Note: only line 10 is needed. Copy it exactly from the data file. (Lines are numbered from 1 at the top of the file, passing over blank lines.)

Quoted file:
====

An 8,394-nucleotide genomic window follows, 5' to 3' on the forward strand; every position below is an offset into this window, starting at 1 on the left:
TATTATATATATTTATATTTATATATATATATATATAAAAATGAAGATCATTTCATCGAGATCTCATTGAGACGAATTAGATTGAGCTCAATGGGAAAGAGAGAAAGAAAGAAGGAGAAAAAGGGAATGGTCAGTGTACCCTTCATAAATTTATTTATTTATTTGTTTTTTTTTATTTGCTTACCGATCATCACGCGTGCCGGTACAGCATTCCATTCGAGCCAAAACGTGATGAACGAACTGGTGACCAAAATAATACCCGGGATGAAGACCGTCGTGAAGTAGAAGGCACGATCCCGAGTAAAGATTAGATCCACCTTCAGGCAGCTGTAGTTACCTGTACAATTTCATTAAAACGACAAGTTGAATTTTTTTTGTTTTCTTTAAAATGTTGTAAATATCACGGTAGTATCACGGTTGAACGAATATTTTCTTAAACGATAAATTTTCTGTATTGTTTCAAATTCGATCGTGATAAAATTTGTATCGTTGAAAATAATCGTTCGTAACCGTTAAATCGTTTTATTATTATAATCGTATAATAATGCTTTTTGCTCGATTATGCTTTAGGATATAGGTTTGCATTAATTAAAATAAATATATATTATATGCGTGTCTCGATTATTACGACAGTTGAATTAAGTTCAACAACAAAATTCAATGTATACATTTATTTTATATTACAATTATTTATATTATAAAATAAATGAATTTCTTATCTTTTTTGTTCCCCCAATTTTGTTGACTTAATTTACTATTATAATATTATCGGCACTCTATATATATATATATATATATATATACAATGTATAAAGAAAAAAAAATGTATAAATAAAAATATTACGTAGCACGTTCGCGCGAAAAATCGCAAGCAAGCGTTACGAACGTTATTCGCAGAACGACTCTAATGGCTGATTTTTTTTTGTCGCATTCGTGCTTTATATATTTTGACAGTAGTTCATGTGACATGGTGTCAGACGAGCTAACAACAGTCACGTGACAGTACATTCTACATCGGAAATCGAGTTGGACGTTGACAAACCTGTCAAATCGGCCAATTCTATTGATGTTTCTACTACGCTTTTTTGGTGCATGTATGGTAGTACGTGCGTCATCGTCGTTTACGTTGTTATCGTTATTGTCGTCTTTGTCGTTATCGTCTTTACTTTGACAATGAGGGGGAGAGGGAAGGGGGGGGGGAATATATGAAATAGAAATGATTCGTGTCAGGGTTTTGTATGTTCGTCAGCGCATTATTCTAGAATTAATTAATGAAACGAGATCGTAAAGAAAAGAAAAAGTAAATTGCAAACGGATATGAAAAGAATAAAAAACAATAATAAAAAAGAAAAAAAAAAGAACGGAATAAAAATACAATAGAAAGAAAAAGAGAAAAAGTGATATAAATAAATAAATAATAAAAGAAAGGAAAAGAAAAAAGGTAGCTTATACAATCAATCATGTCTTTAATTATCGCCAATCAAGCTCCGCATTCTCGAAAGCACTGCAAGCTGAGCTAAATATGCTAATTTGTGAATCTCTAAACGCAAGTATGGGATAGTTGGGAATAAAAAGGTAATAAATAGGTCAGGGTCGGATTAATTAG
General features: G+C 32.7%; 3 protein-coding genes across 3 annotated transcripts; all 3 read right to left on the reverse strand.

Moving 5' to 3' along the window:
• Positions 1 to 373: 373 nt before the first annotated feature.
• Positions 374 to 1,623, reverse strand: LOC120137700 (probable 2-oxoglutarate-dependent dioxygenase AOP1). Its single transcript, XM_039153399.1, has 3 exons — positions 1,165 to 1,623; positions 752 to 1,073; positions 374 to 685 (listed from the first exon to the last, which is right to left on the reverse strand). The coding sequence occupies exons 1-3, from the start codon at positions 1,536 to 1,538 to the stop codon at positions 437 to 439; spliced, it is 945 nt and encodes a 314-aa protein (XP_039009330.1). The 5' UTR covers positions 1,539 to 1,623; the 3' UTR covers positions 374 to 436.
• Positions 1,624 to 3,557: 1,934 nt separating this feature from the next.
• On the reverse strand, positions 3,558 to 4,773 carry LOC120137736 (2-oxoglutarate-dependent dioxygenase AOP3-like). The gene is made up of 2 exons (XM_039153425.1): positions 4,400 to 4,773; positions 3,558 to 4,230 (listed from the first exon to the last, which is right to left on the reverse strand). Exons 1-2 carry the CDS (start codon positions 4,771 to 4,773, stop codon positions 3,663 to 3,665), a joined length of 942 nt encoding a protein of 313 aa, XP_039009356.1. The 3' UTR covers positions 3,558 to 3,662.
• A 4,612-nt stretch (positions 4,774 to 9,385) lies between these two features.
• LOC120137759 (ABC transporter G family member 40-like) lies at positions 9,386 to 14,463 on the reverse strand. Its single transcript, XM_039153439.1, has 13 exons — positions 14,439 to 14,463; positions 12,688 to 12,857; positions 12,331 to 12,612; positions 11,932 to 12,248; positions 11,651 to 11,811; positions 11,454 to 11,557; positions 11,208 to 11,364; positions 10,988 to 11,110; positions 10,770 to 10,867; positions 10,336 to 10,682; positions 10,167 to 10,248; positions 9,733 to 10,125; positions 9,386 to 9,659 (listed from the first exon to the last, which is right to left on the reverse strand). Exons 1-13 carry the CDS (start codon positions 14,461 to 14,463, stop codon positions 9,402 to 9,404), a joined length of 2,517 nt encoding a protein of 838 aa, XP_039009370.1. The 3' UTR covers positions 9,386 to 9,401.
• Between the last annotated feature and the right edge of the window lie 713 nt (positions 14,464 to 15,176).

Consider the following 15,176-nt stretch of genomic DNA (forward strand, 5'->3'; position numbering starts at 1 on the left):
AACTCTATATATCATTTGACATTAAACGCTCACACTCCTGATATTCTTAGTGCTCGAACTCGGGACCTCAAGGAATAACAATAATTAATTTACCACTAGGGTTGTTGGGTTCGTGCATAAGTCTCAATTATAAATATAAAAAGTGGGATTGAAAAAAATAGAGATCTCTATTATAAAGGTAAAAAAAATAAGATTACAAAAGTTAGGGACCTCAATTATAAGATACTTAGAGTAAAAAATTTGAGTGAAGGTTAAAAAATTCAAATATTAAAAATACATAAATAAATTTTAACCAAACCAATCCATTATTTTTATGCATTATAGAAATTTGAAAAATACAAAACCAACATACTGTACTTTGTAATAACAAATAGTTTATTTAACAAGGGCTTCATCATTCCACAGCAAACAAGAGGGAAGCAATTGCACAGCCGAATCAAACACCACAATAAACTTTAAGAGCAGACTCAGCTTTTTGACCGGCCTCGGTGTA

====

• LOC120137759 (ABC transporter G family member 40-like) lies at positions 9,386 to 14,463 on the reverse strand. Its single transcript, XM_039153439.1, has 13 exons — positions 14,439 to 14,463; positions 12,688 to 12,857; positions 12,331 to 12,612; positions 11,932 to 12,248; positions 11,651 to 11,811; positions 11,454 to 11,557; positions 11,208 to 11,364; positions 10,988 to 11,110; positions 10,770 to 10,867; positions 10,336 to 10,682; positions 10,167 to 10,248; positions 9,733 to 10,125; positions 9,386 to 9,659 (listed from the first exon to the last, which is right to left on the reverse strand). Exons 1-13 carry the CDS (start codon positions 14,461 to 14,463, stop codon positions 9,402 to 9,404), a joined length of 2,517 nt encoding a protein of 838 aa, XP_039009370.1. The 3' UTR covers positions 9,386 to 9,401.